During Black History Month, we will be profiling past and present leaders in the intersecting movements to protect and expand the rights of African Americans and working families. We'll highlight both important leaders of the past and those who are continuing the legacy of those strong leaders who laid the foundation for the present. Today, we take a look at Augusta Thomas.
Augusta currently is AFGE's national vice president for women and fair practices. She is a lifelong civil rights activist, honored labor leader and a loving mother and great-great-grandmother.
A native of Kentucky, she moved when she was 13-years-old to Atlanta, where she was a classmate of Dr. Martin Luther King Jr., known then as “Little Martin.” Moving back to Louisville, she graduated from Central Colored High School in Louisville and then attended Clark University in Atlanta and Homer G. Phillips School of Nursing in St. Louis.
Thomas joined AFGE in 1966, when she began her career as a nursing assistant at the Veterans Administration Hospital in Louisville. There, she continued her fight for equal rights and was active in the civil rights movement.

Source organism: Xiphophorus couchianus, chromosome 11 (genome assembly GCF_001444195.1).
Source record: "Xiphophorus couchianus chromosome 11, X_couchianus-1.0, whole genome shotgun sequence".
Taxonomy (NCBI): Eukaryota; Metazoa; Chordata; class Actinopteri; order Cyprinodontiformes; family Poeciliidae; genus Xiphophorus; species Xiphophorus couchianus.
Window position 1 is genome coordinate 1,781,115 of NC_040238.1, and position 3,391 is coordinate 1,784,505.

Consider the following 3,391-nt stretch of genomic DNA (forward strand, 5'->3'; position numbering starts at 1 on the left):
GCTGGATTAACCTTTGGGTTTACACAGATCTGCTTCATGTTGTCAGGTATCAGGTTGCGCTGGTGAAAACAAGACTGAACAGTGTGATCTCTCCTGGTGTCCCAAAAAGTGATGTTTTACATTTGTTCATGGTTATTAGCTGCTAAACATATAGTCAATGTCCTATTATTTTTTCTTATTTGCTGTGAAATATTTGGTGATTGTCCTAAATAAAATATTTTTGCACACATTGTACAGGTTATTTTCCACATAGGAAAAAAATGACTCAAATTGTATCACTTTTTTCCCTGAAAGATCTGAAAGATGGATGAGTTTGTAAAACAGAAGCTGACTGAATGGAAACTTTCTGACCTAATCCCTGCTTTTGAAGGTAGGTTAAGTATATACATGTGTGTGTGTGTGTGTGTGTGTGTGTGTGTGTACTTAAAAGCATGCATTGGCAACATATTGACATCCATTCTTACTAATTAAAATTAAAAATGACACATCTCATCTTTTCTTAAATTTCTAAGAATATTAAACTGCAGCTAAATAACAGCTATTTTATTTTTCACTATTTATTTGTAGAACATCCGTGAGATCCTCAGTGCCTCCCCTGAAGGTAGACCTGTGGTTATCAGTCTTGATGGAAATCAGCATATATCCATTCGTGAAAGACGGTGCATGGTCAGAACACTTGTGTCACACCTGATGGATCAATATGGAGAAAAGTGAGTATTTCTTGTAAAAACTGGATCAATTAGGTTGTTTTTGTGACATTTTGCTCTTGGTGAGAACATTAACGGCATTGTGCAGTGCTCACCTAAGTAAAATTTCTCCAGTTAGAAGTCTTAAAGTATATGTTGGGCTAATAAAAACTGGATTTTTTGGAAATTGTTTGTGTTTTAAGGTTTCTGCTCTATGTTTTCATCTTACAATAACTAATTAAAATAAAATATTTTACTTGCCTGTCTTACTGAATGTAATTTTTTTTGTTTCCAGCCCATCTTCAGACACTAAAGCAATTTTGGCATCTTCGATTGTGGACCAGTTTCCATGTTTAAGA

As leader in her local union, Thomas served as treasurer, secretary, chief steward, executive vice-president and president. In recognition of her work to promote racial equality and economic development, the commonwealth of Kentucky has declared April 4 as Augusta Thomas Day. AFGE’s 6th District also has developed the Augusta Thomas Humanitarian Award in her honor.
With great energy, dedication and hard work, Thomas keeps advocating for the rights of women, people of color, the LGBTQ community and working families. She serves as an inspiration to many of us in these movements.
We will continue with Black History Month labor profiles throughout the month. Don't forget that you can win one of 100 Black History Month posters by texting the code “BLACK” (for Black History Month) to 235246.